After they left, something crazy happened.  We received a call from our adoption agency.  We had remained active with the agency after receiving our foster license and had even reached out for a few matches but we seemed to be at an impasse.

We had a match.  A young woman had been contemplating adoption and in researching the agency ran across our picture and profile.  She picked us and asked if we would meet with her.  They had already been counseling her for some time and felt it would be a good time for us to meet.

We were so nervous but knew God’s hand was in it.  We had a great first meeting with the young lady and her mother.  Exchanged phone numbers and became fast friends.  She was 6 months along at the time so we had plenty of time to get to know her.  We had visits and spoke daily.  We made plans to be there when she would be induced so that I could be in the room when our son was born.  We came the day before, checked into our hotel room, signed all the legal papers with the attorney, wrote a big fat check, and waited to hear what time we needed to come to the hospital.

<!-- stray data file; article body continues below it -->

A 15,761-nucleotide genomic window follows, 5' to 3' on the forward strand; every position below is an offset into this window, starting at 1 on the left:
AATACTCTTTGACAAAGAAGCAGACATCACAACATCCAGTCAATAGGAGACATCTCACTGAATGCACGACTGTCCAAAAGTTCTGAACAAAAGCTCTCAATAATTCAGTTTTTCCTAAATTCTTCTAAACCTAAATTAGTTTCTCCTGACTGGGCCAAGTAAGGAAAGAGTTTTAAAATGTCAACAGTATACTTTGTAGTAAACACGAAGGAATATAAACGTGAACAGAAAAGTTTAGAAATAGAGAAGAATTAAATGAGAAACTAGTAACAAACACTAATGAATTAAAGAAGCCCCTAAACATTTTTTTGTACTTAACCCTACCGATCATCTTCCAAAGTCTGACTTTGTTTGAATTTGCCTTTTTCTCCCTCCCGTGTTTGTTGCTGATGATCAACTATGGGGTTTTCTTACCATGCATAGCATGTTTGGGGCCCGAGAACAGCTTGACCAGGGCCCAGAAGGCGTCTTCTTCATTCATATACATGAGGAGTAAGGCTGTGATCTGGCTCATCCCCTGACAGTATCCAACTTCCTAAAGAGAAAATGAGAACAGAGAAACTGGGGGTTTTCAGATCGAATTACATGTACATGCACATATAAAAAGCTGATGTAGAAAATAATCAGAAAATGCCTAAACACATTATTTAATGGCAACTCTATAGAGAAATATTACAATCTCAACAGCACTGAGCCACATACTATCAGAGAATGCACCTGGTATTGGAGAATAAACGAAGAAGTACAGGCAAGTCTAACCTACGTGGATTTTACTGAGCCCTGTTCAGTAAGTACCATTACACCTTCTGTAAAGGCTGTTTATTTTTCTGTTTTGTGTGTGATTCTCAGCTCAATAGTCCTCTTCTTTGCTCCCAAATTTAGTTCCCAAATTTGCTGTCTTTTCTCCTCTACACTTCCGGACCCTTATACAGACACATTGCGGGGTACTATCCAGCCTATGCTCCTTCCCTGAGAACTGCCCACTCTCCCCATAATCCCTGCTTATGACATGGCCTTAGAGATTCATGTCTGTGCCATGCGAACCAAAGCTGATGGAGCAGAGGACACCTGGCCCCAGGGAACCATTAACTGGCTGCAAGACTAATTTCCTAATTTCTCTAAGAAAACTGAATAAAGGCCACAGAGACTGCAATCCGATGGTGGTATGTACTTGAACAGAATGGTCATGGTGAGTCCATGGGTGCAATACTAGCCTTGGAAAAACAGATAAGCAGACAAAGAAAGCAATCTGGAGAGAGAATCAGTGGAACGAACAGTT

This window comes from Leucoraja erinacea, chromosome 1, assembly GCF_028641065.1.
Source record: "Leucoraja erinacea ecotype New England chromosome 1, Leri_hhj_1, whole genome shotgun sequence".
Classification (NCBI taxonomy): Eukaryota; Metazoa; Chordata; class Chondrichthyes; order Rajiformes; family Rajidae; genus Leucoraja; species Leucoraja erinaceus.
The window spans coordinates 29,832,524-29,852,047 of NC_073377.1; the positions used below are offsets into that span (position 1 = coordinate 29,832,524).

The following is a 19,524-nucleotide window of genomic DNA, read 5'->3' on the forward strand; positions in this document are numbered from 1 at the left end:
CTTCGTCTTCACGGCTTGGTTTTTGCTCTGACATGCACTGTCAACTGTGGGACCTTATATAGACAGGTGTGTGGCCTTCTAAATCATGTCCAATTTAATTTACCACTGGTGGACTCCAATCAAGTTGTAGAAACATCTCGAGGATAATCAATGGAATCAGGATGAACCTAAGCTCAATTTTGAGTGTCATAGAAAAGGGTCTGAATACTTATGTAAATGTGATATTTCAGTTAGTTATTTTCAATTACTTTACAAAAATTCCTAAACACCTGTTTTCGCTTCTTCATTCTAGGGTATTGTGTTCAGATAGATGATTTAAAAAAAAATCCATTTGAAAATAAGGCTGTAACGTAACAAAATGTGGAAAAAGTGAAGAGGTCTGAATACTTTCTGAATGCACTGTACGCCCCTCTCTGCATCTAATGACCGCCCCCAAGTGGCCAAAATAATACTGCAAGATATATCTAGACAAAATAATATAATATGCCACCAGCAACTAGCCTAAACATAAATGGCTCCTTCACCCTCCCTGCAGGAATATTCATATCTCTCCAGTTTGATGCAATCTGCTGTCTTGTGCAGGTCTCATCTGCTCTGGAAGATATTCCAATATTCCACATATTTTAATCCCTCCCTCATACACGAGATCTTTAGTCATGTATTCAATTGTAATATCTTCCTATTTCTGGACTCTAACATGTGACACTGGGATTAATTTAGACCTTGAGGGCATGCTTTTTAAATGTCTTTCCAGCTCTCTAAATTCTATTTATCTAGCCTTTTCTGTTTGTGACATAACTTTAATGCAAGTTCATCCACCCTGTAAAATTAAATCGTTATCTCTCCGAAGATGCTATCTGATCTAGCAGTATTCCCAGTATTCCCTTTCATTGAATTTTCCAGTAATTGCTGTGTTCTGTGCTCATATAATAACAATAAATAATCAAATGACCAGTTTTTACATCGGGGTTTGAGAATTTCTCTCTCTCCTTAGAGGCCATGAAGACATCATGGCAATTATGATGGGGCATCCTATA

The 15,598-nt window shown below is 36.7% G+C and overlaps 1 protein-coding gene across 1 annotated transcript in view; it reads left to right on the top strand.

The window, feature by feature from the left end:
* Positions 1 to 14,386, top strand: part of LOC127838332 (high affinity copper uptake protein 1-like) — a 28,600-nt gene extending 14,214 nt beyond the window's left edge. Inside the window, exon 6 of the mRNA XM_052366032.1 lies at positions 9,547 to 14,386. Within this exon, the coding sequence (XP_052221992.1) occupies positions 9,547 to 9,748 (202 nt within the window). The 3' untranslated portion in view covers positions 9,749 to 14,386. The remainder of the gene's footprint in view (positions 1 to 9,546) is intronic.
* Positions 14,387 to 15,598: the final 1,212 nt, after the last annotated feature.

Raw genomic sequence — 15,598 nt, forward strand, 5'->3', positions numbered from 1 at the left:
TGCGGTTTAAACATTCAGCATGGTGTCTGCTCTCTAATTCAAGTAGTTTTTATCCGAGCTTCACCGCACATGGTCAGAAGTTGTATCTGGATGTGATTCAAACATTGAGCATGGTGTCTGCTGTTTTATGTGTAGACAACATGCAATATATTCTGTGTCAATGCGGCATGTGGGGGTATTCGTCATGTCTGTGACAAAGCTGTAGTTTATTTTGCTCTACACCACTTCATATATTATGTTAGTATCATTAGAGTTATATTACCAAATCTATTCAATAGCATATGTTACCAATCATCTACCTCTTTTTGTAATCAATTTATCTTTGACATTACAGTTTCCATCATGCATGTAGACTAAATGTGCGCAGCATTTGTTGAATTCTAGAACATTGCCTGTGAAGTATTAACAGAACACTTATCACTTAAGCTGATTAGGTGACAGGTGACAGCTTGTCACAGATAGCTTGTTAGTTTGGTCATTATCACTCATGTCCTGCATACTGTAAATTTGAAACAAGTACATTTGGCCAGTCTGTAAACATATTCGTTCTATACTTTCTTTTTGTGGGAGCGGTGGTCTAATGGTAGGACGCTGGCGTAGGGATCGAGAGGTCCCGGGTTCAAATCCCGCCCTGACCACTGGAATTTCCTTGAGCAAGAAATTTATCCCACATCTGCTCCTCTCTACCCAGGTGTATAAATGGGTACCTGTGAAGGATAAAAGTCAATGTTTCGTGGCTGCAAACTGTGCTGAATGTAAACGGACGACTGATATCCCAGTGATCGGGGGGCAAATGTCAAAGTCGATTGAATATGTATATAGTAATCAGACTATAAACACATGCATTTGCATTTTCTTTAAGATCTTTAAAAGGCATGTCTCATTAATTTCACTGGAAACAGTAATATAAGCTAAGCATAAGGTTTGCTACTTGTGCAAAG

Three days later we drove home with an empty car seat and broken hearts.  She decided to parent.

I wrestled with so many emotions in the following weeks including,

  • Confusion: God orchestrated this, why didn’t it work out?
  • Betrayal: I considered her my friend
  • Anger: Ummm…not fair, God
  • Sorrow: This was probably my only chance of having a baby

In the end I realized:

  • God knew she would decide to parent, so
  • This was about her not her baby.

I could only pray that in those three short months I was able to fulfill my purpose by loving on her unconditionally and showing her how much God loves her too.

And then, for the first time, I gave up my dream of being a Mom.  

“God, if it is your desire that I take care of other people’s kids through fostering, and never have a family of my own, then I will do it.”